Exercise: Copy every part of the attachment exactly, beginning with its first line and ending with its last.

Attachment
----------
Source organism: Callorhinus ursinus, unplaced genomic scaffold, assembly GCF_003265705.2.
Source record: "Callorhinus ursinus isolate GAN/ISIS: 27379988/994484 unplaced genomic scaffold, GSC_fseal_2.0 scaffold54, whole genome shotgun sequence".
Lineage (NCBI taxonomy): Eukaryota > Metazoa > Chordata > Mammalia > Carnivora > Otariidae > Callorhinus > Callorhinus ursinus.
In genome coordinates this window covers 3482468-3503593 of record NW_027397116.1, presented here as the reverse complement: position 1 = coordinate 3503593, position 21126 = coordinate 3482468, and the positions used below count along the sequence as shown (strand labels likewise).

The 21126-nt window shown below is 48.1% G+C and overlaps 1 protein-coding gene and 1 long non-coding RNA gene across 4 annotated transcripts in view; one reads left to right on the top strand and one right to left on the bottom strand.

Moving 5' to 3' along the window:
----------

Source organism: Callorhinus ursinus, unplaced genomic scaffold, assembly GCF_003265705.2.
Source record: "Callorhinus ursinus isolate GAN/ISIS: 27379988/994484 unplaced genomic scaffold, GSC_fseal_2.0 scaffold54, whole genome shotgun sequence".
Lineage (NCBI taxonomy): Eukaryota > Metazoa > Chordata > Mammalia > Carnivora > Otariidae > Callorhinus > Callorhinus ursinus.
In genome coordinates this window covers 3482468-3503593 of record NW_027397116.1, presented here as the reverse complement: position 1 = coordinate 3503593, position 21126 = coordinate 3482468, and the positions used below count along the sequence as shown (strand labels likewise).

The 21126-nt window shown below is 48.1% G+C and overlaps 1 protein-coding gene and 1 long non-coding RNA gene across 4 annotated transcripts in view; one reads left to right on the top strand and one right to left on the bottom strand.

Moving 5' to 3' along the window: